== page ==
There are also social disabilities and economic disability. Those with economic disability are usually called poor, and they have a lack or shortage of the basic necessities of life-- food, clothing, and shelter. Social disabilities include disabilities imposed on people based on their race, color, gender, and nationality. Some of these disabilities are very much visible, but there are many more that are not that visible. Mental disabilities are not as visible as the physical ones.

Who are disabled?
Because of the limited meaning ascribed to the term "disability," it is often believed that most of the people in the world are fully able, and only a small percentage of people are disabled. If only a few are disabled, they feel shame about their disability, and they will be looked down upon by others. When a class of people is created based on their disability, and when they are looked down upon by the others, a secondary social disability (stigma) is added on top of their original one. Most often such a social stigma is much more severe and hard to bear than the original disabilities.

Metropolitan Paulos Mar Gregorios, writing his autobiography at the age of 70, narrates his most painful experience as a teenager—his mother becoming mentally ill. Some days, his mother would go and stand on the roadside verandah of their house, doing all kinds of pranks and talking all kinds of nonsense particularly when the road was full of children going to school. They were his classmates and schoolmates, and he was filled with shame that they watched his mother in this condition. Reading about this heartbreaking story, the one question that may surface in our mind is this: Why does an illness or a disability cause shame? Why does a disabled person feel inferior, and why do others look down upon them?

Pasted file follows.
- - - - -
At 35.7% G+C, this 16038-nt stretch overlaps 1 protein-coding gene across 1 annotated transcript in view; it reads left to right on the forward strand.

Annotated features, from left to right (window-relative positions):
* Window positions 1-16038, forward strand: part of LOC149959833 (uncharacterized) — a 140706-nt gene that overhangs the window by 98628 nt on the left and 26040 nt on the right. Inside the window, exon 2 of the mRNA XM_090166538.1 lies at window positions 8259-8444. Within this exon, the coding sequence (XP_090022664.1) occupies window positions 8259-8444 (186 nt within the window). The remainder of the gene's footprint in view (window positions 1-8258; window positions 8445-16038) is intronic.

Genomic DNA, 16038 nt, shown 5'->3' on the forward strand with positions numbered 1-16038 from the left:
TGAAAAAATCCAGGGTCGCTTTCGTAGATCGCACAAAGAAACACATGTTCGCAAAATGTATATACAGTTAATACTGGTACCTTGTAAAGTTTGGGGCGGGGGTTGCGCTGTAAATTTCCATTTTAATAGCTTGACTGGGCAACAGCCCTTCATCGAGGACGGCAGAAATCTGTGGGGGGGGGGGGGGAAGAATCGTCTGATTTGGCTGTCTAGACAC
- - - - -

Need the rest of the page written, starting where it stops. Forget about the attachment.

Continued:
There was a well-known poet in Kerala called Kunjan Nambiar. He sang that out of one hundred thousand (laksham) people there would be only one or two without any defects or disabilities.
Laksham manushar koodumbol athil
Lakshanamothavar onno rando

He was countering the popular notion that the majority are able and only a few are disabled. He turned it around and argued that the majority are disabled, and only a few are able. He was trying` to save the disabled people from the imposed social stigma.

Jesus Christ seems to have held a view that is even more radical, according to which, all people in the world are disabled. All people are disabled because God alone is perfect and free from all infirmities and disabilities. Christianity affirms that God alone is almighty (omnipotent), which means that God alone has all the abilities. No human being can claim to have all the possible abilities.